12. Attachment Styles • Dismissing avoidant attachment • Low anxiety; High avoidance • Negative attitude toward others; positive toward self • Fearful avoidant attachment • High anxiety; High avoidance • Low opinions of self and others

  13. Attachment and Sex • Secure • Generally have good sex lives • Preoccupied • May use sex to pull others close to them • Avoidant • Have a desire for connection • May avoid sex, or use it to resist intimacy

  14. Self-esteem and Love • Popular belief that you need to love yourself before you can love others • Not demonstrated in theory or facts • Self-esteem • Low self-esteem – may feel unlovable • High self-esteem – may feel more worthy than present partner

  15. Self-Love and Loving Others • Narcissists • High self-esteem; strong, unstable self-love • Harmful to relationships • Less committed to love relationships • Self-acceptance • More minimal form of self-love • Linked to positive interactions

  16. Maintaining Relationships • Good relationships tend to stay the same over time • Popular myth that they continue to improve • Key to maintaining a good relationship is to avoid a downward spiral

  17. Is Bad Stronger Than Good?Good and Bad Relationship Partners • Bad interactions are stronger than good • Positive interactions must occur at least five times as often as negative • Reciprocity of negative behavior • Sign of a downward spiral for the relationship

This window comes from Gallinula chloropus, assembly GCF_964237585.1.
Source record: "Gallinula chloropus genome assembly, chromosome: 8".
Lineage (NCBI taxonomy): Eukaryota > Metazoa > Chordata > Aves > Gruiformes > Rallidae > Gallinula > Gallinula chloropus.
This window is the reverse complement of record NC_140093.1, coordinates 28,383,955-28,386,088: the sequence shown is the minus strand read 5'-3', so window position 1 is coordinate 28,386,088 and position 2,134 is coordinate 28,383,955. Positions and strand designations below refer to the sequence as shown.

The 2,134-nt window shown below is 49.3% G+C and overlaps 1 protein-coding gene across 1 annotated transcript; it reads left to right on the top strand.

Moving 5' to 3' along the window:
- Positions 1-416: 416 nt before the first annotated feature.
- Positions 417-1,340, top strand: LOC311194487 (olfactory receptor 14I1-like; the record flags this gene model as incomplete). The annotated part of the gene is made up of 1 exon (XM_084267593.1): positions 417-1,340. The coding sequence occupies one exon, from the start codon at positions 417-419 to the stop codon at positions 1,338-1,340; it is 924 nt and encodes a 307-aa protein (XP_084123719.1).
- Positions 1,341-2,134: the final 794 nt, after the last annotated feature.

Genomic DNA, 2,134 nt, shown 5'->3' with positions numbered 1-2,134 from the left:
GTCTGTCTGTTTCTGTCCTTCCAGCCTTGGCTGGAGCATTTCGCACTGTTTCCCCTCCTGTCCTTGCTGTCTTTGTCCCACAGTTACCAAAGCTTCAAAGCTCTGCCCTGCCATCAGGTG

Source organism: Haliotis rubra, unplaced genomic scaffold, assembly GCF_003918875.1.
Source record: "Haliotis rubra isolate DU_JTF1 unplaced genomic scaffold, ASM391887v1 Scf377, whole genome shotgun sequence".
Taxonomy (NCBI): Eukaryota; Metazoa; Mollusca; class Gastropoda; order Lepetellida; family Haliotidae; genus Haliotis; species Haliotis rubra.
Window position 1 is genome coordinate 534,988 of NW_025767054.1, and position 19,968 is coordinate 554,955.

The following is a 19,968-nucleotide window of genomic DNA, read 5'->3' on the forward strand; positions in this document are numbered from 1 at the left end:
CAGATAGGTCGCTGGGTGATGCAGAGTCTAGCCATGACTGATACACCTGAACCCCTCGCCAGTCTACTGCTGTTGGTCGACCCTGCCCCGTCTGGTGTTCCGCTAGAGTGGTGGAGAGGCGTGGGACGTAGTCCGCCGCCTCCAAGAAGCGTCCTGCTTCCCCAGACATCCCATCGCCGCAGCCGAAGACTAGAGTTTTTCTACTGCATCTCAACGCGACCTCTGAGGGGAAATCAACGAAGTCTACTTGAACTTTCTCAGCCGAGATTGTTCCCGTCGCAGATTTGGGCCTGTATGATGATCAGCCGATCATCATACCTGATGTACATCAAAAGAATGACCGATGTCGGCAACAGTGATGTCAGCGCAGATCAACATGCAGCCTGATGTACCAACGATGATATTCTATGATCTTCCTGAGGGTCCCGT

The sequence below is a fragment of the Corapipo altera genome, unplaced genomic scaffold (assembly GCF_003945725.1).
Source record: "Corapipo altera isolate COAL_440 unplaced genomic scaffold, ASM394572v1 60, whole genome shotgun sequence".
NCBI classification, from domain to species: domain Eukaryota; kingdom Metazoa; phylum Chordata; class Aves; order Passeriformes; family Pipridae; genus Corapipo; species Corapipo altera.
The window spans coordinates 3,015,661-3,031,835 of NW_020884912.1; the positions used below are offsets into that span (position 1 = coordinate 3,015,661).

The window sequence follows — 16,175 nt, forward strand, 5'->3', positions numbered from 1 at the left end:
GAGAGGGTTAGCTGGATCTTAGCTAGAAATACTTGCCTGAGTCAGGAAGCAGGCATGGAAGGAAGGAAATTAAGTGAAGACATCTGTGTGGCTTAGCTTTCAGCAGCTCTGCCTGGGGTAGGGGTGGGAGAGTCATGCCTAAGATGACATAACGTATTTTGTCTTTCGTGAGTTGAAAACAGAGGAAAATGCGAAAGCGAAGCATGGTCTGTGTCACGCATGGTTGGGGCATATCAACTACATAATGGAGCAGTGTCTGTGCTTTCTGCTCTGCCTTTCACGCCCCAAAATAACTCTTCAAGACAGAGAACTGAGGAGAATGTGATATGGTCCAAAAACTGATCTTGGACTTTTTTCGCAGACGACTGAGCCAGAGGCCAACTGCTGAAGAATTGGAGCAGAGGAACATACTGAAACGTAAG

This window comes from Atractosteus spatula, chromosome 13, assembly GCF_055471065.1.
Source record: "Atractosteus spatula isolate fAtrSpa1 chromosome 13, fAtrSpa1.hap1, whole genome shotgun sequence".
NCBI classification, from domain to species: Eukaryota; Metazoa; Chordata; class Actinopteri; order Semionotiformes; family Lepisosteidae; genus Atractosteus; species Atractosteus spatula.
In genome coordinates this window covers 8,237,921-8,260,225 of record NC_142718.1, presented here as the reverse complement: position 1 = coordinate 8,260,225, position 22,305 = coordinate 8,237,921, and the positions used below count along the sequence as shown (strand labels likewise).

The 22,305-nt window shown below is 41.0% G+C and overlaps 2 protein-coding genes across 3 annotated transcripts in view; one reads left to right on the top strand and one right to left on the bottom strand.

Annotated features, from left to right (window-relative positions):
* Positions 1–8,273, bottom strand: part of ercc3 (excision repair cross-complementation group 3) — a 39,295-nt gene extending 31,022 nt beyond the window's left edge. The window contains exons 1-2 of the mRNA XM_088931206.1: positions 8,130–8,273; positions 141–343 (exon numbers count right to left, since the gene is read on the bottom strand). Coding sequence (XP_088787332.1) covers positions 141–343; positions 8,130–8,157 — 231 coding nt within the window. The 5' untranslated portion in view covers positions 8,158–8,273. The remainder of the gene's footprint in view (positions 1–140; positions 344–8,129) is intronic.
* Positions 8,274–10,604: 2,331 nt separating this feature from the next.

18. Investment Model • Three factors to explain long-term relationships • Satisfaction • Alternatives • Investments • Considered together they predict the likelihood of maintaining the relationship

  19. Thinking Styles of Couples • Difference in terms of attribution • Relationship enhancing • Good acts - internal; bad - external factors • Distress-maintaining style • Good acts - external factors; bad - internal

  20. Thinking Styles of Couples • Optimism in the relationship • Happy couples have an idealized version of their relationship • Devaluing alternatives • People in lasting relationships do not find others appealing

  21. Being Yourself: Is Honesty the Best Policy? • Discrepancy between idealization view and complete honesty • People in passionate love often idealize and overestimate their partners • Relationships thrive when couples retain their best behavior in front of their partner

  22. Sexuality • Humans form relationships based on two separate systems • Attachment system • Gender neutral • Sex drive • Focus on opposite sex (procreation) • Love comes from attachment drive; independent of gender

  23. Theories of Sexuality • Social Constructionist Theories • Evolutionary Theory • Gender differences based in reproductive strategies • Social Exchange Theory

  24. Sex and Gender • Men have a stronger sex drive than women • Coolidge effect • Separating sex and love • Men are more likely to seek and enjoy sex without love • Women are more likely to enjoy love without sex